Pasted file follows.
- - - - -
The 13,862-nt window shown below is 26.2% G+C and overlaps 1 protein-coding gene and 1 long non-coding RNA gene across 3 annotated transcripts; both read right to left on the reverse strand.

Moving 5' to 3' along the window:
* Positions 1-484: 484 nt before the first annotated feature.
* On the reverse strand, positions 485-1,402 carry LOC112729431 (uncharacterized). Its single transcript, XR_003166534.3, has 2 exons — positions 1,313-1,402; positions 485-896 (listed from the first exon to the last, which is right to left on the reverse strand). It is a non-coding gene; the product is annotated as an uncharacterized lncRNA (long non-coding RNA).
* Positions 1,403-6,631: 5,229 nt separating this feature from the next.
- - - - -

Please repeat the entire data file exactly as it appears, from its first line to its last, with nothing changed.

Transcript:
The 13,862-nt window shown below is 26.2% G+C and overlaps 1 protein-coding gene and 1 long non-coding RNA gene across 3 annotated transcripts; both read right to left on the reverse strand.

Moving 5' to 3' along the window:
* Positions 1-484: 484 nt before the first annotated feature.
* On the reverse strand, positions 485-1,402 carry LOC112729431 (uncharacterized). Its single transcript, XR_003166534.3, has 2 exons — positions 1,313-1,402; positions 485-896 (listed from the first exon to the last, which is right to left on the reverse strand). It is a non-coding gene; the product is annotated as an uncharacterized lncRNA (long non-coding RNA).
* Positions 1,403-6,631: 5,229 nt separating this feature from the next.